News, views and abuse from Australia
Paul Winslow looks ahead to the start of the new A-League season, and in particular the homecoming of two of Australian football's biggest stars
In 2011, two crack 'soccer' players were invited to play in a league where most people wouldn't commit. They promptly escaped from Blackburn and Istanbul to the Australian underground. Today, still wanted by the Football Federation of Australia, they survive on an absolute fortune. If you have a problem, if there's no other football to watch and if you think Harry Kewell and Brett Emerton are the best things in football, maybe you can watch... the A-League.
Let's only hope that the return to Australia of the aforementioned Kewell and Emerton is more successful than the remake of the A Team and more successful than that slightly laboured introduction shall we?
Outside of Australia the news of Kewell and Emerton returning home to play in the A-League would perhaps be worthy of nothing more than the raised eyebrow that would usually accompany any move by a couple of past-their-best 30-somethings. But down under the news was almost enough to knock all of Australia's other sports off the back pages for a while.
Melbourne Victory Chairman Anthony Di Pietro went so far as to describe his club's procurement of Kewell as 'the biggest player signing in the history of Australian sport'.
Such is Kewell's star quality that when rumours first started doing the rounds about his possible return it wasn't just a question of which club he would go to, but what deal he would have with the Football Federation of Australia, who wanted him as the face of the A-League with a separate contract to that effect. That's the equivalent of Messi moving to England and having a contract with the club he signed for and another one with the Premier League.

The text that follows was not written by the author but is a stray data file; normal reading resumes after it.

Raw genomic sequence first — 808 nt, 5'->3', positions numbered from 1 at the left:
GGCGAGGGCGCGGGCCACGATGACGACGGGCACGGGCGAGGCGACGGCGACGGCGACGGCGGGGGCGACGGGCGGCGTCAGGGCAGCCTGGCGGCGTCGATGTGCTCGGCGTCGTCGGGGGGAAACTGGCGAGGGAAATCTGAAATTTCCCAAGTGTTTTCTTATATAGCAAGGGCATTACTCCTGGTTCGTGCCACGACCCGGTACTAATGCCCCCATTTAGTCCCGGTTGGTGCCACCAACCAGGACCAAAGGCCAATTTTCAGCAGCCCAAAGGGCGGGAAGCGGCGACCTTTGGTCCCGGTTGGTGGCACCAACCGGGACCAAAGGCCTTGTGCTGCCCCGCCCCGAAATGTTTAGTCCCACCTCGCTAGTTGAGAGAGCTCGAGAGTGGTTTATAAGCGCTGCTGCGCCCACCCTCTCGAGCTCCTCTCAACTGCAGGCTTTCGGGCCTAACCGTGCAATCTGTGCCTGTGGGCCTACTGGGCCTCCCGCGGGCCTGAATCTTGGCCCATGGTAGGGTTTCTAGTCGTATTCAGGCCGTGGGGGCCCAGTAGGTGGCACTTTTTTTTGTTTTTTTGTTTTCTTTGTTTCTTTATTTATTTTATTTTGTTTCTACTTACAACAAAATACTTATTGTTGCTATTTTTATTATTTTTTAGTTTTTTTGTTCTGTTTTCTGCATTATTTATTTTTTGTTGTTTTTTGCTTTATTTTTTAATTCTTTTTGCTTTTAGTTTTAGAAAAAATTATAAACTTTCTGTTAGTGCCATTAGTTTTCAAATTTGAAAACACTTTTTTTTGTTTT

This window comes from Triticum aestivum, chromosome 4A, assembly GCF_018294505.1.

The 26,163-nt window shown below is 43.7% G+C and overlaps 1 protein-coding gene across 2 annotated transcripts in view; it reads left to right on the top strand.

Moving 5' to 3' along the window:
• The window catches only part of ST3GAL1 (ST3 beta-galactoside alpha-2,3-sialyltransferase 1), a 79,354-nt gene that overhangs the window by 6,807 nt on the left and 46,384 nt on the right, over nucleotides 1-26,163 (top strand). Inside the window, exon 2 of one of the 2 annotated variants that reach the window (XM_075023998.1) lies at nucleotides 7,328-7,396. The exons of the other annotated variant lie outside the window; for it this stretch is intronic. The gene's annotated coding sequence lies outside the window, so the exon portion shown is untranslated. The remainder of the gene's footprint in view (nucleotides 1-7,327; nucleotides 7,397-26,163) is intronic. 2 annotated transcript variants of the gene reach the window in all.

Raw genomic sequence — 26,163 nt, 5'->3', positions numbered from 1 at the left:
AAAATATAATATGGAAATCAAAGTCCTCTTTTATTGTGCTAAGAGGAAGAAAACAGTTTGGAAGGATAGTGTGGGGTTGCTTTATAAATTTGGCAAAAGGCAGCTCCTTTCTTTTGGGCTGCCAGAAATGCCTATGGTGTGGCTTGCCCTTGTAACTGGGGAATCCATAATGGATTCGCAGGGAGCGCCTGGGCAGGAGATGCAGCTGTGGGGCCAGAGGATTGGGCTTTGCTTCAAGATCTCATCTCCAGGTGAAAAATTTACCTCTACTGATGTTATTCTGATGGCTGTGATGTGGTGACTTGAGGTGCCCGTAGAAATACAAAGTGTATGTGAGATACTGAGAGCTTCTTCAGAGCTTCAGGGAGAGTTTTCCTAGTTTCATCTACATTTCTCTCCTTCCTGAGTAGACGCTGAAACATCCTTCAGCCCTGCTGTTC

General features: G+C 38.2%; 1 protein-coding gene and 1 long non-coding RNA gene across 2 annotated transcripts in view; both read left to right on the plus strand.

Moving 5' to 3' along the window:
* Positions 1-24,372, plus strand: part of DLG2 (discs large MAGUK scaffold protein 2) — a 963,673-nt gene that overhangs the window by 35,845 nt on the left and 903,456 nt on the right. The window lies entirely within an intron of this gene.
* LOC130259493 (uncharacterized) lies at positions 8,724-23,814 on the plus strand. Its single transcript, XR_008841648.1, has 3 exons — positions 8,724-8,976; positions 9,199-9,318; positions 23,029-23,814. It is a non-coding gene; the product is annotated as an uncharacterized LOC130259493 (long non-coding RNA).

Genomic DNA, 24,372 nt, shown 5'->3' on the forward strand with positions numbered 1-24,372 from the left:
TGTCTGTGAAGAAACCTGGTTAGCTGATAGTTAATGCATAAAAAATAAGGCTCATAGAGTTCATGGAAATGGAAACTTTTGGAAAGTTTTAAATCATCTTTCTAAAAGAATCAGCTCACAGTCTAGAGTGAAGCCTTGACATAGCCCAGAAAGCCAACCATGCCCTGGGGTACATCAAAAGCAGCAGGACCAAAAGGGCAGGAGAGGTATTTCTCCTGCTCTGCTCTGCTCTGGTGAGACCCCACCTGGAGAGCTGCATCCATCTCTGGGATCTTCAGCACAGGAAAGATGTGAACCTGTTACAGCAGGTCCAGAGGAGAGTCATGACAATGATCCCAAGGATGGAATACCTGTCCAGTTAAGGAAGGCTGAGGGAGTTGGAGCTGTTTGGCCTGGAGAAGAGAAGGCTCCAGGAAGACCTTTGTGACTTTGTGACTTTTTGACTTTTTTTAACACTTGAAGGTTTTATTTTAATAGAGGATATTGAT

As it transpired his contract is solely with Melbourne Victory, who will hand over a hefty whack of the extra membership, attendance and sponsorship money his arrival will garner. Emerton's subsequent signing for Sydney FC wasn't greeted with quite the same fanfare, but having them both back in the fold is an undoubted coup for the A-League.
As luck would have it, Kewell's Melbourne Victory, installed as favourites , play Emerton's Sydney FC in the first game of the season. Their arrival seems to have done the trick, with rumours of 50,000 fans expected to turn up to watch them. There was a real danger that neither would be available to play because Australia, or the Qantas Socceroos as they are so nattily titled, play a friendly game with Malaysia the night before and a World Cup Qualifier four days later.
The idea of the A-League's two big recruits not playing in the season openers because of representative duty must have brought the League hierarchy out in a cold sweat, but as it is Australia coach Holger Osieck conveniently decided they are not fit enough to play international football.